Stateware finished its first release of the Dav3i project. We presented the project and what we learned during the course of the semester to our client, sponsors, including IBM representative Rich Prewitt who was a big help this semester, faculty, and fellow students at an end of the semester event. The product was well received and attendees were impressed at the lessons we learned in the pilot semester of Stateware. We plan to continue to expand Dav3i next semester to meet more advanced demands of the client. The Stateware group was impressed at what we were able to accomplish on this software this semester, and the improvement we made in the understanding of our client’s data, and we are excited to see what we can do with it moving forward.
With so much unrest and so many active military operations being deployed around the world, the potential for serious injury or death for the fighting forces mounts incalculably. As this state of affairs does not look to be on the wane in the foreseeable future, it is necessary to take measures to protect (to the best of our ability) those that are put in harm’s way. Here is a novel approach, almost magical if you will, to make oneself ‘invisible’.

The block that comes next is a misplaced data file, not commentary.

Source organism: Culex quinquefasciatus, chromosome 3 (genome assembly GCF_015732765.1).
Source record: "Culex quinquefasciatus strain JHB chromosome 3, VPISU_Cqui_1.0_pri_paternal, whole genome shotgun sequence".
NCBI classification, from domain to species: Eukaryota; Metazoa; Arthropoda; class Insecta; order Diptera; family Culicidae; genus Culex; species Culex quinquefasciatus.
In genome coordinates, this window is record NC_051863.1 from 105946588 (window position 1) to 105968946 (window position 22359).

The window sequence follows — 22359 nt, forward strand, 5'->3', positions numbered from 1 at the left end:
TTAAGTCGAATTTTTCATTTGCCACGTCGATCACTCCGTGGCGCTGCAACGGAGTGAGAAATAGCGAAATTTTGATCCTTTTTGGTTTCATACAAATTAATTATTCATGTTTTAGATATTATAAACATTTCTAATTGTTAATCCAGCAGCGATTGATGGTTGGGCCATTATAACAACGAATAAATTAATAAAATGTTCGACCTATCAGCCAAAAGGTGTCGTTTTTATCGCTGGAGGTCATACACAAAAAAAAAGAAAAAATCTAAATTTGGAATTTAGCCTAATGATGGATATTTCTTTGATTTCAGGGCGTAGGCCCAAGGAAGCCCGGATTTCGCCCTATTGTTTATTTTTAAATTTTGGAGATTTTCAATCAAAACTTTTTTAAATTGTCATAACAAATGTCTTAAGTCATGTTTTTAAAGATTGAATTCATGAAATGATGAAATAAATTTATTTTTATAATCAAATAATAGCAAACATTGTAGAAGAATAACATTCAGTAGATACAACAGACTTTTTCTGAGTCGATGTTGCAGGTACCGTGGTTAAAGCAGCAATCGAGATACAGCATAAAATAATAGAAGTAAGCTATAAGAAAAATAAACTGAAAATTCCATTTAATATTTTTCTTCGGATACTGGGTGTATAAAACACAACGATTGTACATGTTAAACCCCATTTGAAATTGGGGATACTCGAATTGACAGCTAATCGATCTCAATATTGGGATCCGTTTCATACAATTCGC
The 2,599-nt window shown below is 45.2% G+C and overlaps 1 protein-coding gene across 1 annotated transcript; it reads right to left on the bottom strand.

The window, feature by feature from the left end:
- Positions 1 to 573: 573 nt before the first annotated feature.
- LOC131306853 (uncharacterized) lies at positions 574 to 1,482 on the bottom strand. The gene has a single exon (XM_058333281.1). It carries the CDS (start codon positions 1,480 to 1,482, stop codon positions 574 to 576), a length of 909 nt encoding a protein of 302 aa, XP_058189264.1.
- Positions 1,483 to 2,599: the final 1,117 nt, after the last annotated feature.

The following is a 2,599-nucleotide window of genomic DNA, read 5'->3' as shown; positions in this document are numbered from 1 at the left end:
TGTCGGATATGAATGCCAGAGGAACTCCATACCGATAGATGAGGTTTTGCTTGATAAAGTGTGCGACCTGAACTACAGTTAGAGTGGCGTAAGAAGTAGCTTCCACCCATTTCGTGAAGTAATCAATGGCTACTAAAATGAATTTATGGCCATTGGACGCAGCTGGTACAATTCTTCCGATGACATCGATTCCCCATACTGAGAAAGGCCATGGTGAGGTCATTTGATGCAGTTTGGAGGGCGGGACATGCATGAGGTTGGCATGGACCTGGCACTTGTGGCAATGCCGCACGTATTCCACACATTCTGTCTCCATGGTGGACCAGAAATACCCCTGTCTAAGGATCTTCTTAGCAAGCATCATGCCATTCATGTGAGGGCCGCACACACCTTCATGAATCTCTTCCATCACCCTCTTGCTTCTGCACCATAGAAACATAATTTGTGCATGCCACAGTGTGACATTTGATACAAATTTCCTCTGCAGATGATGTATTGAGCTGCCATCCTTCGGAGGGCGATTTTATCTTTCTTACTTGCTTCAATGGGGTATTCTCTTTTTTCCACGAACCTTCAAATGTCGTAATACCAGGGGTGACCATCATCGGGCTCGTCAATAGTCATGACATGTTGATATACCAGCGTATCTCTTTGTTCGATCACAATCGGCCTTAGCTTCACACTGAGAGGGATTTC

Brian J. Tillotson, a senior research fellow at Boeing, has come up with a device that would heat the air in front of the spot where a bomb goes off. In one version, a detector “sees” an explosion before the shock wave hits. “Though the armor plating on a military vehicle might stop the debris from a roadside bomb from injuring a soldier, it can’t shield against the shock waves generated by such explosions. The blast wave goes right through a human body and causes massive trauma.” Read about the invention that aims to mitigate the damage…
What military or civilian applications are you working on that might have life-saving effects?
The word “nerd” has been applied to those of a particularly scholarly or bookish disposition. (Generally, it’s not used in a complimentary fashion. It’s also been the name of a candy – but that’s another story altogether.) Perhaps ‘nerd-i-ness’ will get a better reputation from it being the appellation of a new item: the Nano-Electro-Robotic Device (NERD) – a robotic germ! It’s a different slant, and it comes from the University of Illinois-Chicago.
“The research is the latest entry in the first generation of bio-electromechanical devices designed to combine living organism with nonliving technology to conduct research and solve a variety of different problems by using miniature machines too small for the naked eye to see.”